For more information about the Henry J. Carter project, see an extended interview and feature by Jenny Ivy of Healthcare Construction + Operations.
On July 2, 2010, New York City Mayor, Michael Bloomberg, announced at the closing of North General Hospital that the building would continue to house critical health care services for the Harlem community and all of New York City. The New York City Health and Hospitals Corporation (NYCHHC) would be converting North General Hospital into a nursing care facility. Since the NYCHHC knew they would eventually move into North General, they contracted Manhattan Maintenance to minimally maintain and operate the building.
In April 2011, Array started visioning and design meetings to re-locate Coler-Goldwater Specialty Hospital and Nursing Facility from Manhattan’s Roosevelt Island to the Harlem area of New York City. The $285-million-dollar project would be divided into two stand-alone projects. The Long Term Acute Care Hospital with 201 beds would be located in the 270,000 square feet of renovation space, the former North General Hospital. The Skilled Nursing Facility with 164 beds would be located in an adjacent 185,000 square feet of new construction, previously the hospital’s parking lot.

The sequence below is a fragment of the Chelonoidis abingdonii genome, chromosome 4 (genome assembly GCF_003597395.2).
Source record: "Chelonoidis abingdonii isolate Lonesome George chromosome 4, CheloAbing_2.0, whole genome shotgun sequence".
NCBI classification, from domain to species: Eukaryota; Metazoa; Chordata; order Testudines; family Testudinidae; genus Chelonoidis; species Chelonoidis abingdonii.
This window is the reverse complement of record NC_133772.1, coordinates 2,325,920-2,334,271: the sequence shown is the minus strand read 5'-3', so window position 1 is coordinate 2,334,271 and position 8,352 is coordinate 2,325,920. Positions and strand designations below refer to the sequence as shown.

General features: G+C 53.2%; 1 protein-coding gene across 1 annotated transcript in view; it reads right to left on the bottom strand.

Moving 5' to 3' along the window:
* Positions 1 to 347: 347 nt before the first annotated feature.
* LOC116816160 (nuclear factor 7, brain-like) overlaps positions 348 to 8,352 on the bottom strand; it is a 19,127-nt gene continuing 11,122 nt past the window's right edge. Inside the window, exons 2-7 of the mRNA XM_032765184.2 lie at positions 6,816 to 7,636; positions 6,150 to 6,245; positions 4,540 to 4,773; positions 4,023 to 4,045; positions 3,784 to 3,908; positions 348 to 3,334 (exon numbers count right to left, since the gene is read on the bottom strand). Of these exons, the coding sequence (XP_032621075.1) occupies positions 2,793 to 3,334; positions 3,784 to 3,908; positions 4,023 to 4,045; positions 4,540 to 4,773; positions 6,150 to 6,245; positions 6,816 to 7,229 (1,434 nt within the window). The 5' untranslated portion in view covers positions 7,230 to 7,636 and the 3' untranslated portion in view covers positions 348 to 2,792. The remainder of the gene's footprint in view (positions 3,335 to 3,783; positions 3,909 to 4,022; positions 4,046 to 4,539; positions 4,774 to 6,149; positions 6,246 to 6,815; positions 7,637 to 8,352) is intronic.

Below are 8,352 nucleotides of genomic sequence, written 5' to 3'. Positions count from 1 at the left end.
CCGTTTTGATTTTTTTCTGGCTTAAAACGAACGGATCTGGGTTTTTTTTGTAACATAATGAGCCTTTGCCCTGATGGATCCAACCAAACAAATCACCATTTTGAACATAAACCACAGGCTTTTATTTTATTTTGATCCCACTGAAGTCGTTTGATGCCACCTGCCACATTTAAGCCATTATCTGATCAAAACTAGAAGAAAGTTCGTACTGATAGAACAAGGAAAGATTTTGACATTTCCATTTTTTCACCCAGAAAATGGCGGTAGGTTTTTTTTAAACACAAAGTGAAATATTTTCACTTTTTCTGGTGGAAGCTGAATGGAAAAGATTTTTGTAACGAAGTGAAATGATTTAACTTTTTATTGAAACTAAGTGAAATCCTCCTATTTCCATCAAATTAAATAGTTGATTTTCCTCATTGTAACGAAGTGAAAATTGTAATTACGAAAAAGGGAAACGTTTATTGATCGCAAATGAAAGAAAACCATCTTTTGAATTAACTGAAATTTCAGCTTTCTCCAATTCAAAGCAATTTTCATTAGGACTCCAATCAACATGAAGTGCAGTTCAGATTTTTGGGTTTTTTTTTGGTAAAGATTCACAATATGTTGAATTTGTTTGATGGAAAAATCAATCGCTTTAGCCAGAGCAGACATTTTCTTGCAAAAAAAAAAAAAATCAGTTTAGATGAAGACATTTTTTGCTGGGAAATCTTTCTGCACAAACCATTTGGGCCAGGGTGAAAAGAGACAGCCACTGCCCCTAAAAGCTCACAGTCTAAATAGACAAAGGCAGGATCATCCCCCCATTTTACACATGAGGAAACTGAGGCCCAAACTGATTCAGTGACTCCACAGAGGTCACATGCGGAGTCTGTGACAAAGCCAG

As a tribute to Hank Carter, the founder and CEO of Wheelchair Charities, the NYCHHC Board of Directors gave approval on June 28, 2012 to name the new facility the Henry J. Carter Specialty Hospital and Nursing Facility. The original completion date was scheduled for March 2015.
In December 2011, after the Coler-Goldwater project began, Cornell University and its partner, the Technion-Israel Institute of Technology, announced its new applied sciences and technology campus be built on the south end of Roosevelt Island, the location of Coler-Goldwater Specialty Hospital. Construction of the Cornell NYC Tech campus, announced to begin in 2014, required the demolition of the Specialty Hospital.